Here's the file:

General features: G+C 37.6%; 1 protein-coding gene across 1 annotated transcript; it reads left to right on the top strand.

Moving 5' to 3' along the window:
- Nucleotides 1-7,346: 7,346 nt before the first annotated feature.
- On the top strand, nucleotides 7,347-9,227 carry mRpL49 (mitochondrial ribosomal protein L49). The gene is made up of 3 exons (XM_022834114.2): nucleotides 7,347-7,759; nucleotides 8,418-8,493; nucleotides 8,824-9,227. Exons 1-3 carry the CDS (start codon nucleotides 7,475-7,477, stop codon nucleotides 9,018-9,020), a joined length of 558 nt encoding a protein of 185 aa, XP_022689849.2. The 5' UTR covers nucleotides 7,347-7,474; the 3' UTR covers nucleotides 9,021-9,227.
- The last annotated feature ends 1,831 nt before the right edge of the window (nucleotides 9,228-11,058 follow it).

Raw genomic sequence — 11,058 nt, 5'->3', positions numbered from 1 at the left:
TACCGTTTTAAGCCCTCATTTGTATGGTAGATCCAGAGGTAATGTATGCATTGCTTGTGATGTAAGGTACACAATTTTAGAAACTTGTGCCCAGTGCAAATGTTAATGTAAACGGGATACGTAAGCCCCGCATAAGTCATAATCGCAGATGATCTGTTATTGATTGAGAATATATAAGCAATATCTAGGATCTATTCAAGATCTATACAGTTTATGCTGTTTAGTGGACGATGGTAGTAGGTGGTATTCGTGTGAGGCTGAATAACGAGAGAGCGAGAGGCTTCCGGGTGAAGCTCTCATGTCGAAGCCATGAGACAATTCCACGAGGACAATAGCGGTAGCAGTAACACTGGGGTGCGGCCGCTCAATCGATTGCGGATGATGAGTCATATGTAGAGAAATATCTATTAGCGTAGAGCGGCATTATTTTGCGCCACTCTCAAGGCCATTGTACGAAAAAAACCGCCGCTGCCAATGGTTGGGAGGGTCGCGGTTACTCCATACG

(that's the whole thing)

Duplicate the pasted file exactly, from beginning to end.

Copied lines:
General features: G+C 37.6%; 1 protein-coding gene across 1 annotated transcript; it reads left to right on the top strand.

Moving 5' to 3' along the window:
- Nucleotides 1-7,346: 7,346 nt before the first annotated feature.
- On the top strand, nucleotides 7,347-9,227 carry mRpL49 (mitochondrial ribosomal protein L49). The gene is made up of 3 exons (XM_022834114.2): nucleotides 7,347-7,759; nucleotides 8,418-8,493; nucleotides 8,824-9,227. Exons 1-3 carry the CDS (start codon nucleotides 7,475-7,477, stop codon nucleotides 9,018-9,020), a joined length of 558 nt encoding a protein of 185 aa, XP_022689849.2. The 5' UTR covers nucleotides 7,347-7,474; the 3' UTR covers nucleotides 9,021-9,227.
- The last annotated feature ends 1,831 nt before the right edge of the window (nucleotides 9,228-11,058 follow it).

Raw genomic sequence — 11,058 nt, 5'->3', positions numbered from 1 at the left:
TACCGTTTTAAGCCCTCATTTGTATGGTAGATCCAGAGGTAATGTATGCATTGCTTGTGATGTAAGGTACACAATTTTAGAAACTTGTGCCCAGTGCAAATGTTAATGTAAACGGGATACGTAAGCCCCGCATAAGTCATAATCGCAGATGATCTGTTATTGATTGAGAATATATAAGCAATATCTAGGATCTATTCAAGATCTATACAGTTTATGCTGTTTAGTGGACGATGGTAGTAGGTGGTATTCGTGTGAGGCTGAATAACGAGAGAGCGAGAGGCTTCCGGGTGAAGCTCTCATGTCGAAGCCATGAGACAATTCCACGAGGACAATAGCGGTAGCAGTAACACTGGGGTGCGGCCGCTCAATCGATTGCGGATGATGAGTCATATGTAGAGAAATATCTATTAGCGTAGAGCGGCATTATTTTGCGCCACTCTCAAGGCCATTGTACGAAAAAAACCGCCGCTGCCAATGGTTGGGAGGGTCGCGGTTACTCCATACG